Cell phones all over the room snapped into action while Roberta Moldavi slipped out a side door, shaking her head, “Wait ’til the Mayor gets wind of this….” Before long, a parade of delivery people arrived at City Hall, toting signature dishes from all over the Bay. There was tuna tartare from Aqua, gougères from Bay Bread, and foie gras ten ways from Campton Place. Zuni’s roast chicken arrived; so did inside-out gnocchi from Scala’s and french fries in goose fat from Town Hall. There was Boulevard’s pork chop and Slanted Door’s shaking beef; meatloaf from Lark Creek Inn and moussaka from Kokkari. There was pizza haute (Postrio’s salmon-crème fraiche) and pizza humble (Tommaso’s); and an entire cheese cart from Gary Danko.


In marched the wine as well-from Amphora, K&L, Coit Liquors, Plumpjack, Wine Club and The Jug Shop. The Rabbit corkscrew went to work, releasing a rainbow of Cabernet, Riesling, Merlot, Zinfandels, Bordeaux, Barolo, Shiraz and more. Plastic cups and utensils and paper plates were rushed over from 7-Eleven.


Pat, Chris and Tish began pairing up wines and foods, carefully listing the respective brides and grooms on a marriage license snagged from the Clerk’s counter. They set up a makeshift platform while volunteer ushers set up buffet tables and dozens of eager (and hungry) people lined up to participate in the impromptu ceremony.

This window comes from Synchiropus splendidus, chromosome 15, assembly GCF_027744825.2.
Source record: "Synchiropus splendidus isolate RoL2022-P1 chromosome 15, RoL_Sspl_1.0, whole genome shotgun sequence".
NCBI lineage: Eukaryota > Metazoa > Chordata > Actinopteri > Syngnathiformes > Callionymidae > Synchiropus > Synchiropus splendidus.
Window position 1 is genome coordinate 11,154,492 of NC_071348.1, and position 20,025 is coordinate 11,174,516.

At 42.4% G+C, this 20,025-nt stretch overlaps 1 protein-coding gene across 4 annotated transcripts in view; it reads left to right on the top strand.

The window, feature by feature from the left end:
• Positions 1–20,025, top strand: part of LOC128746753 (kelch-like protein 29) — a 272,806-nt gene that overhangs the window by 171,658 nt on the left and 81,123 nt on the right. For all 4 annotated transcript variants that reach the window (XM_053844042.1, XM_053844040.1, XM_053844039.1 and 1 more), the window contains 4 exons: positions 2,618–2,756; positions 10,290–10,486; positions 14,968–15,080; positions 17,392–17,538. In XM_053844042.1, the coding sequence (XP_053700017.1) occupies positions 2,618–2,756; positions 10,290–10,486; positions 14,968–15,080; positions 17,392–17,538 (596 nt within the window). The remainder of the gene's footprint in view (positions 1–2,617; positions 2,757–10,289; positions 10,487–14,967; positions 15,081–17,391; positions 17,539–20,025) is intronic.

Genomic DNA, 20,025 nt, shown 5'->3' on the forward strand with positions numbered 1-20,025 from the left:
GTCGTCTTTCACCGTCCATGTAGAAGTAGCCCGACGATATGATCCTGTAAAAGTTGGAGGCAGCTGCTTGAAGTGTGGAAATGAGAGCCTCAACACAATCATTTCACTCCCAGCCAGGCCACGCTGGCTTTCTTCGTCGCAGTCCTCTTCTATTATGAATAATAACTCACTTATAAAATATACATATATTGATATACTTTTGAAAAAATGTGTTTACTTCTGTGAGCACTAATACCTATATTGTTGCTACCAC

But faster than anyone could say “Dearly beloved,” all hope for an orderly wedding procession was tossed aside as people began trading bites and sips with raucous abandon. Asparagus with Cabernet-way! Bubbly with fish—delish. Goat cheese with red or white?…both, of course. With no pairing off limits, the normally sedate City Clerk’s office become a breeding ground for food-and-wine promiscuity.


As the bacchanalian scene built to a crescendo, Roberta Moldavi returned, accompanied by Mayor Gavin Newsom himself. The mayor was greeted with cheers. The cheers became a chant: “Marriage! Marriage! Marriage!”, which then morphed into “Polygamy! Polygamy! Polygamy!”


The stunned but smiling mayor raised his hand, quieting the crowd. “I understand that many people here are interested in marrying wine to food. As much as I support the rights of every Californian to join in matrimony with the partner of their choosing, state bylaws clearly indicate that couples must not only be just that—a twosome—but also, they must be at least 18 years of age. Given the circumstances, I am unable to solemnize this union,” Mayor Newsom said. “I wouldn’t mind grabbing a bite to eat, though.”


After a collective sigh, the feast resumed. Mayor Newsom ordered his office to send over a bottle of Plumpjack Chardonnay, which he enjoyed with some tomato bisque from Bistro Jeanty. Even Roberta Moldavi had a chance to sample some ratatouille and rosé. April 1st, 2004 would not, after all, go down in history as the official wedding date of wine and food. But all who witnessed the unusual proceedings at San Francisco City Hall could agree on one thing: Food and wine are much more enjoyable fooling around than in monogamy.



At the end of the day, W. R. Tish and his new friends Pat and Chris, were seen leaving City Hall arm in arm. They drove off in a limo with a sign on the back that read “Almost Married.” Some believe their next destination was Utah.